An announcement by Thai Airways that oversize passengers and parents travelling with newborns could be banned from business class has sparked outrage from both passengers and the Thai public. Prominent Thai activist Srisuwan Janya has this week threatened to take the national carrier to court over the matter, calling the new policy “unconstitutional” and “discriminatory.”
But according to Thai Airways’ director of security and flight standards, Flight Lieutenant Prathana Patthanasiri, the policy is “due to safety regulations” on the airline’s new Boeing 787-9 planes.
The seat design in business class on the “Dreamliner” planes, it seems, can’t fit anyone with a waist larger than 56 inches (142 centimetres). This is because the seat belts would interfere with the placement of the airbag and pose a threat during emergencies, if extended any further, according to the Bangkok Post.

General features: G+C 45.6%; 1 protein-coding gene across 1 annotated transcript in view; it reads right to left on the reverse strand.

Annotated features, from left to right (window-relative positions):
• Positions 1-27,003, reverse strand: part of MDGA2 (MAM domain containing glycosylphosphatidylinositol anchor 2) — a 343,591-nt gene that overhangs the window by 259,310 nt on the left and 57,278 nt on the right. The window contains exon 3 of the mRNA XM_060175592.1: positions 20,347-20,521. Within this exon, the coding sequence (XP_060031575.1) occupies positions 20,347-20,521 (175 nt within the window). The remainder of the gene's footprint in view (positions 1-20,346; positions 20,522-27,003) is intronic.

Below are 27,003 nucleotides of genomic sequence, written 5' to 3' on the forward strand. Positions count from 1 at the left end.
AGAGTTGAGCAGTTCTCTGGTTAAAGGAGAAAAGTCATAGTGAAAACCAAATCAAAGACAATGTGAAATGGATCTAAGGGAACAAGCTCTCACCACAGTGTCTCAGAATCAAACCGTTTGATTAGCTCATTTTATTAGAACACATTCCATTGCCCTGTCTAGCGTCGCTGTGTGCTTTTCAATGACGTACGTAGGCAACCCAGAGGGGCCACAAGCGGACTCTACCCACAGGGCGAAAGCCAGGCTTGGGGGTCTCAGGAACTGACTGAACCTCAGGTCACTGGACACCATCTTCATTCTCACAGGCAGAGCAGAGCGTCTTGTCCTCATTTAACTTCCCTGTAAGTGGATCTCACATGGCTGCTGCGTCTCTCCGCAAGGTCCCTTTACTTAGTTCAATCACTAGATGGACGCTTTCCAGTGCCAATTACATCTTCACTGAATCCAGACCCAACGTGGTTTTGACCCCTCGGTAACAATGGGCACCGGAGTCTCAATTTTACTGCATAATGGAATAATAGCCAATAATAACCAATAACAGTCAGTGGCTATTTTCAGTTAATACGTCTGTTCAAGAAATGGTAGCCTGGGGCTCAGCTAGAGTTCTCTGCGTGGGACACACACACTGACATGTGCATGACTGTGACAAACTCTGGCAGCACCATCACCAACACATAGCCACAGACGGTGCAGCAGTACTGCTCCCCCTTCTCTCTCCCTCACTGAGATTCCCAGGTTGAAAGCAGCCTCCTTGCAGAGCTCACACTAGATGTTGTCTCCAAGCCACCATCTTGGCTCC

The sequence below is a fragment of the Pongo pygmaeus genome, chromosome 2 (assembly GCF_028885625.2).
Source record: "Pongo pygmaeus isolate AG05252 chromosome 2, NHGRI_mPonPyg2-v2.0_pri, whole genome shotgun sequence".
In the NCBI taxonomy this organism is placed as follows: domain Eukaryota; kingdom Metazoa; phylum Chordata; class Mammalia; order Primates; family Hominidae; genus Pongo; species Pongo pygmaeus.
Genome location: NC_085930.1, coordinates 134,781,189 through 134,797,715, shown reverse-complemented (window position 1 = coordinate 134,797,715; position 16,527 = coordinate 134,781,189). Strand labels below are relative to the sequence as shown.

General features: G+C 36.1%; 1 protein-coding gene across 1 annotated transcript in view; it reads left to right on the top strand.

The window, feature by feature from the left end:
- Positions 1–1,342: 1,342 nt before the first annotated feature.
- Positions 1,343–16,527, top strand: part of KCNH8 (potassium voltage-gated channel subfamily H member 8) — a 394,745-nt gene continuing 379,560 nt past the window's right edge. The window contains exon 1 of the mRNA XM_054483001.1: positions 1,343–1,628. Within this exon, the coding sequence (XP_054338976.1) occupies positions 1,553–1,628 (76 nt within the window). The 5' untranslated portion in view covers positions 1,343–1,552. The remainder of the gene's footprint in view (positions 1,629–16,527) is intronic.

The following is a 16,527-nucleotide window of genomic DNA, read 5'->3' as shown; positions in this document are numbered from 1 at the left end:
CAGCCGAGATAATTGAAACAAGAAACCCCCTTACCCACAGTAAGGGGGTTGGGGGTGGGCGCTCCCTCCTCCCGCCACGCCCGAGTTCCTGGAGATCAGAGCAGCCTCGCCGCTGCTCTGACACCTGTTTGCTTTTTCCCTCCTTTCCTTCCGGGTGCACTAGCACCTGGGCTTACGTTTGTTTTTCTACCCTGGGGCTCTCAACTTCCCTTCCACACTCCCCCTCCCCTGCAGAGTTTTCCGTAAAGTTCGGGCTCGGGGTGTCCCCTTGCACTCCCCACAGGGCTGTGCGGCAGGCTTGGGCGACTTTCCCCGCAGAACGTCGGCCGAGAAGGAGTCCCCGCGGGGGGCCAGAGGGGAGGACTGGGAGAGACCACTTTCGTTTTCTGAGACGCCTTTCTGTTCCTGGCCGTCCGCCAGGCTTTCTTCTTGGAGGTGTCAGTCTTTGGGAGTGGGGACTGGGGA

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Unfortunately, travellers flying with Thai Airways who don't fit the restrictions will have no choice but to choose Economy class. The two Dreamliner aircrafts operate on Bangkok to Auckland and Tapei routes.
Thai Airways isn't the first airline to grapple with how to deal with passengers who don't fit in standard seats. Last year, Jetstar began to charge parents an additional $30 to $50 for babies to sit on their lap on domestic and international flights. But for Thai, the backlash comes at a tricky time, with the airline announcing a 30 percent decline in profits last month. The shortfall, it said, was due to fuel costs and an increase in passenger traffic.
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This article originally appeared on VICE AU.